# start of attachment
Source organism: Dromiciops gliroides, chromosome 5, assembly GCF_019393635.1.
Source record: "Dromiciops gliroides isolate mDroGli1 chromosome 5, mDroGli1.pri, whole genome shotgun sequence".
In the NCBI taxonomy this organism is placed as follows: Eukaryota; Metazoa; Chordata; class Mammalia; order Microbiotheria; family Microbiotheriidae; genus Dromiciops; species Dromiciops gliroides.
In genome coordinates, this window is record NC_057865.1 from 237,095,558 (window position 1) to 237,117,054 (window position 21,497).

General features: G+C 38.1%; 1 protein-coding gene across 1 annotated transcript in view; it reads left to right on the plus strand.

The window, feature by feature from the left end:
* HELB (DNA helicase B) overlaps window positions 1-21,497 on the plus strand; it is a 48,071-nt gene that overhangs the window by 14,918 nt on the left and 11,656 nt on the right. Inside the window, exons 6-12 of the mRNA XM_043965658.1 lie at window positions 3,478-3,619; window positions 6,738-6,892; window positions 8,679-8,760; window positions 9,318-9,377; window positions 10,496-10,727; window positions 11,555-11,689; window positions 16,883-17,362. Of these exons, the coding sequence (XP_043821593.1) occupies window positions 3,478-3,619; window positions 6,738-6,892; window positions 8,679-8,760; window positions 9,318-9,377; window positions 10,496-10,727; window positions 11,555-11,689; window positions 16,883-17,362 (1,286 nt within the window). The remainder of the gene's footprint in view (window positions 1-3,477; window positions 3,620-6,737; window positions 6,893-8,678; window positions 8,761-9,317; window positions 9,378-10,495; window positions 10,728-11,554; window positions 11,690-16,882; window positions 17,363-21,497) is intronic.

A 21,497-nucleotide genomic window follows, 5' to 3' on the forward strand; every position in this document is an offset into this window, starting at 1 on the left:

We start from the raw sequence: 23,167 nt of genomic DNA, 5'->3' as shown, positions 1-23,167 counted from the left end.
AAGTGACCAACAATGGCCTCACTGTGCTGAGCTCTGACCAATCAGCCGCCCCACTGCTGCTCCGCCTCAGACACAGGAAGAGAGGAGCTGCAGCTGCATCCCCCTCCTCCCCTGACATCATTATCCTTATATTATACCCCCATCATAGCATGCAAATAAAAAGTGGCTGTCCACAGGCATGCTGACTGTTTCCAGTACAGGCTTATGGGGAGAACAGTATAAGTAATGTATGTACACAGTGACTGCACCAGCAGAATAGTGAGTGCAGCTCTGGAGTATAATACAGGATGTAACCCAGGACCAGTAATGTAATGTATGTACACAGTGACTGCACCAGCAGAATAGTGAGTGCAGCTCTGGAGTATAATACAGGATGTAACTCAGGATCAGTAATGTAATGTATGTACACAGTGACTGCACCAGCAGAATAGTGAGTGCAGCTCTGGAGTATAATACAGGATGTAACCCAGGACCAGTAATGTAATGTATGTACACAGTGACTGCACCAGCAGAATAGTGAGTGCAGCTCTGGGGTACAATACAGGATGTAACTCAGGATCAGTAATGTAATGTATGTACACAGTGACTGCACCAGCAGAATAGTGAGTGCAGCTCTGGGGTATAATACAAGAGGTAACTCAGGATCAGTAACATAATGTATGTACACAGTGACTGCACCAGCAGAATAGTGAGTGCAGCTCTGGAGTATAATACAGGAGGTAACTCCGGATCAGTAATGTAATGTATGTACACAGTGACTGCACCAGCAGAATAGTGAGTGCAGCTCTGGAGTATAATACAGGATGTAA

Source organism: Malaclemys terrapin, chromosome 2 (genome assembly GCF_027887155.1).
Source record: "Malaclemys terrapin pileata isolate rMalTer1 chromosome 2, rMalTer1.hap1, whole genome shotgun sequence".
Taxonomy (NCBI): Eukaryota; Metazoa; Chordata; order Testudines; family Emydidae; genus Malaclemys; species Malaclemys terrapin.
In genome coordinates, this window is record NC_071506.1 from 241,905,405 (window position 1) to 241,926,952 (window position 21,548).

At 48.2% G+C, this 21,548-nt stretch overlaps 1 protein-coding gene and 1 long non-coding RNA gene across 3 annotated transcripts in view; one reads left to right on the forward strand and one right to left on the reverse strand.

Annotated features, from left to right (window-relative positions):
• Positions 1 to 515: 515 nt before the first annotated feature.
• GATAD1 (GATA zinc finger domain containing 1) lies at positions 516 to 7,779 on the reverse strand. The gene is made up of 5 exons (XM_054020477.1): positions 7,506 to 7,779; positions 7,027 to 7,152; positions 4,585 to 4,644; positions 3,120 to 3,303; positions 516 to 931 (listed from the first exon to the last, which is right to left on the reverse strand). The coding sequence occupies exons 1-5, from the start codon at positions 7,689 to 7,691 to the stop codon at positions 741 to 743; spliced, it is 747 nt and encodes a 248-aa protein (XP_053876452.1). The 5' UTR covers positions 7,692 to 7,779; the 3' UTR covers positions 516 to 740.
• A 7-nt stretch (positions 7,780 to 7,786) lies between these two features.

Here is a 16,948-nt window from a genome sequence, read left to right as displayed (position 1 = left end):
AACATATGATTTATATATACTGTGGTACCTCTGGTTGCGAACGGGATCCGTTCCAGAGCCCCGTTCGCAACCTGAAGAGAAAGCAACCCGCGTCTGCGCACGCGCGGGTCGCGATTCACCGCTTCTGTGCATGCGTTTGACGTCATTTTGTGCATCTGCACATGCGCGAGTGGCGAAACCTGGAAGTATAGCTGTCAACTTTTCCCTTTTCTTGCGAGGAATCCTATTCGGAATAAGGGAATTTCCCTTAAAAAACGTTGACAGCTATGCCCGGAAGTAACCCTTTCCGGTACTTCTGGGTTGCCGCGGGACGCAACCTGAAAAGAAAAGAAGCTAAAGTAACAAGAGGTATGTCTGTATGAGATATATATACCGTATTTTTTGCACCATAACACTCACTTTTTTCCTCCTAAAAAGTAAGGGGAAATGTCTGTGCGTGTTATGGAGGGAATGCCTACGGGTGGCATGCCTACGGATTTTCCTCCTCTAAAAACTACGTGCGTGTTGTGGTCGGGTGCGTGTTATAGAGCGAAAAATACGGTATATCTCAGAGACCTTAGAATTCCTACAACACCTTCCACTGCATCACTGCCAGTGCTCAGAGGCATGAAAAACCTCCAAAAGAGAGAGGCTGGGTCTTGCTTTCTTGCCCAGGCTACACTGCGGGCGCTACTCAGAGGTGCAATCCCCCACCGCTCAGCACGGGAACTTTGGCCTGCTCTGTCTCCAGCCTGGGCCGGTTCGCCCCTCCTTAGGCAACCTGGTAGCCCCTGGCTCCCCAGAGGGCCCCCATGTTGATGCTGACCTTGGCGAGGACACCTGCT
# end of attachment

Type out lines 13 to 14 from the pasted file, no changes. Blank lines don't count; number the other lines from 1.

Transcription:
Taxonomy (NCBI): Eukaryota; Metazoa; Chordata; order Testudines; family Emydidae; genus Malaclemys; species Malaclemys terrapin.
In genome coordinates, this window is record NC_071506.1 from 241,905,405 (window position 1) to 241,926,952 (window position 21,548).